Lack of PPE in local hospitals


N95 masks are supposed to be fitted to the worker, but because of the lack of supply, workers are using donated masks that may not be able to protect them fully.

Medical workers during this time of crisis are seen by many as heroes. However, in this pandemic, these medical workers are experiencing shortages of personal protective equipment (PPE) to protect themselves and their families from COVID-19. At local hospitals, the workers are being denied protective equipment, and the hospitals are having the nurses wear unfitted N95 masks or reuse surgical masks. Based on how easy COVID-19 is to spread, this lack of equipment is sure to infect the nurses, leaving the hospital with sick employees who are trying to prevent the spread of the virus to their patients. Maria, a healthcare provider at St. Mary’s Medical Center states, “I am an essential worker, so I am a necessary employee. However, I’m not being protected from the possibilities of being exposed to the virus.”

A letter sent to the Victor Valley News Group reports that “many healthcare workers already got sick and died not only in this country but all over the world.” The risks that medical workers are taking to help others are beginning to threaten their lives, as well as the lives of their families at home. Also, without PPE, healthcare workers can unknowingly spread the disease from one patient suspected with COVID-19 to a patient who may not have it yet. Regarding the lack of PPE, even if the healthcare workers can be replaced, there is a high chance there still won’t be enough equipment in the future to help prevent patient and worker deaths alike.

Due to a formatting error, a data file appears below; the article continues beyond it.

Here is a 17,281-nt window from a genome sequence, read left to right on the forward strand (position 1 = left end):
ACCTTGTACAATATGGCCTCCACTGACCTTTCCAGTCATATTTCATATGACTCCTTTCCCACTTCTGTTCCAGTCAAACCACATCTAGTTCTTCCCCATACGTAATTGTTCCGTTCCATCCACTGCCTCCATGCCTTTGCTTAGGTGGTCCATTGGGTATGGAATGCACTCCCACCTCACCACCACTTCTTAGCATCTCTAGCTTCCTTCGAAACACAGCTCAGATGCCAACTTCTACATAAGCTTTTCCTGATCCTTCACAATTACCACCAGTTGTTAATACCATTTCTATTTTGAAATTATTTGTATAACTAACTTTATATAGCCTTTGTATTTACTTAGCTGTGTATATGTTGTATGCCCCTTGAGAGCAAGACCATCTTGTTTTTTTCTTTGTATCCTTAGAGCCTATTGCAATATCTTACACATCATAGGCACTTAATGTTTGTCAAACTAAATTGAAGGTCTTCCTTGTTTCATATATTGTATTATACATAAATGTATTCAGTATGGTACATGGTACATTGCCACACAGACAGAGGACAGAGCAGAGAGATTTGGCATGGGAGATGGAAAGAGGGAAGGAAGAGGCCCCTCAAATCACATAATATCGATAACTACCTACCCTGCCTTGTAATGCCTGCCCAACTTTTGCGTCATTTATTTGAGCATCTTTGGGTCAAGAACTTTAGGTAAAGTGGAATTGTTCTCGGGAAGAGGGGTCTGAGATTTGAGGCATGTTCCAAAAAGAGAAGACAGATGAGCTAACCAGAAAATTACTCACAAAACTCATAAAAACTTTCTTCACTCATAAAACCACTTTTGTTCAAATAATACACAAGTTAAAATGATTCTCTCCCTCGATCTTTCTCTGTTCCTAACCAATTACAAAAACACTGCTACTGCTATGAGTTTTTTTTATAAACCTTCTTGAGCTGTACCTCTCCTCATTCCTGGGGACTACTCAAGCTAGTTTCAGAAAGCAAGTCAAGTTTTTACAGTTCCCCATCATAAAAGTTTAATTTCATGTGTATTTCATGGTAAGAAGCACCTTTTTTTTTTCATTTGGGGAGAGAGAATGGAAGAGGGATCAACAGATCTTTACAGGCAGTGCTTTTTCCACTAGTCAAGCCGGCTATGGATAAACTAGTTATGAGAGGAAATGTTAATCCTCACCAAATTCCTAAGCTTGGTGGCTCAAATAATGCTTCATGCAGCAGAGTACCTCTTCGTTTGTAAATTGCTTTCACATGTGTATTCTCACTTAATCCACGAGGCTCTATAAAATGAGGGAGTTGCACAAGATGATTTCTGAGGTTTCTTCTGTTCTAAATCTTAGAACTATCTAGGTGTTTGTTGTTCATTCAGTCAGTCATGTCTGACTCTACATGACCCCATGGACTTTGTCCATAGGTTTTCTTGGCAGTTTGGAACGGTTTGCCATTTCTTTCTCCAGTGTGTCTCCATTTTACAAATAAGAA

Currently, the nurses working in local hospitals are not allowed to use powered air-purifying respirators (PAPRs) when interacting with possibly infected and/or positive COVID patients. PAPRs and N95 masks are both used as airborne precautions, but neither is being supplied. The reasoning behind this decision is that the CDC has reported that the COVID virus is spread by droplets, and droplet precautions don’t require the use of PAPR. However, WHO still regards COVID-19 as an airborne disease, so multiple organizations are contradicting each other.

In response to the halted use of PAPRs, healthcare workers are now using donated, non-healthcare approved N95 masks. The problem with this is that N95 masks require a fit test for each individual, so these donated masks, as nice as they can be, do not guarantee full protection. In response, PAPRs are just sitting in a storage closet without being used.